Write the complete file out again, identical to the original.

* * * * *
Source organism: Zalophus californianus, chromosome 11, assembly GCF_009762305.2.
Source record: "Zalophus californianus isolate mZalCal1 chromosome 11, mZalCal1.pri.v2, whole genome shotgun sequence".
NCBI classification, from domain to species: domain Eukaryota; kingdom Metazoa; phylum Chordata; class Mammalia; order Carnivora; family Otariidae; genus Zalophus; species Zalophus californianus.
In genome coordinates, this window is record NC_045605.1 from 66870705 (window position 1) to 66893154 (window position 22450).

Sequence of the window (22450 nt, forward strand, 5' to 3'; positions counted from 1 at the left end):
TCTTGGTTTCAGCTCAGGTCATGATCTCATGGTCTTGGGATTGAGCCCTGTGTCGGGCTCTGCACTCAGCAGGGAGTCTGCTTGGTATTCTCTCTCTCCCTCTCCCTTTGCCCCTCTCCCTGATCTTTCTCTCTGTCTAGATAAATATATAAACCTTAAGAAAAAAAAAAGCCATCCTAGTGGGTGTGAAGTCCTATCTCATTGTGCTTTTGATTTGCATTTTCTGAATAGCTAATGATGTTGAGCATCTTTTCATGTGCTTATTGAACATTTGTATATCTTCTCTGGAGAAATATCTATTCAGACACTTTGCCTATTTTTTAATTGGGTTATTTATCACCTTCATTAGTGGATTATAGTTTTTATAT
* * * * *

Source organism: Zalophus californianus, chromosome 11, assembly GCF_009762305.2.
Source record: "Zalophus californianus isolate mZalCal1 chromosome 11, mZalCal1.pri.v2, whole genome shotgun sequence".
NCBI classification, from domain to species: domain Eukaryota; kingdom Metazoa; phylum Chordata; class Mammalia; order Carnivora; family Otariidae; genus Zalophus; species Zalophus californianus.
In genome coordinates, this window is record NC_045605.1 from 66870705 (window position 1) to 66893154 (window position 22450).

Sequence of the window (22450 nt, forward strand, 5' to 3'; positions counted from 1 at the left end):
TCTTGGTTTCAGCTCAGGTCATGATCTCATGGTCTTGGGATTGAGCCCTGTGTCGGGCTCTGCACTCAGCAGGGAGTCTGCTTGGTATTCTCTCTCTCCCTCTCCCTTTGCCCCTCTCCCTGATCTTTCTCTCTGTCTAGATAAATATATAAACCTTAAGAAAAAAAAAAGCCATCCTAGTGGGTGTGAAGTCCTATCTCATTGTGCTTTTGATTTGCATTTTCTGAATAGCTAATGATGTTGAGCATCTTTTCATGTGCTTATTGAACATTTGTATATCTTCTCTGGAGAAATATCTATTCAGACACTTTGCCTATTTTTTAATTGGGTTATTTATCACCTTCATTAGTGGATTATAGTTTTTATAT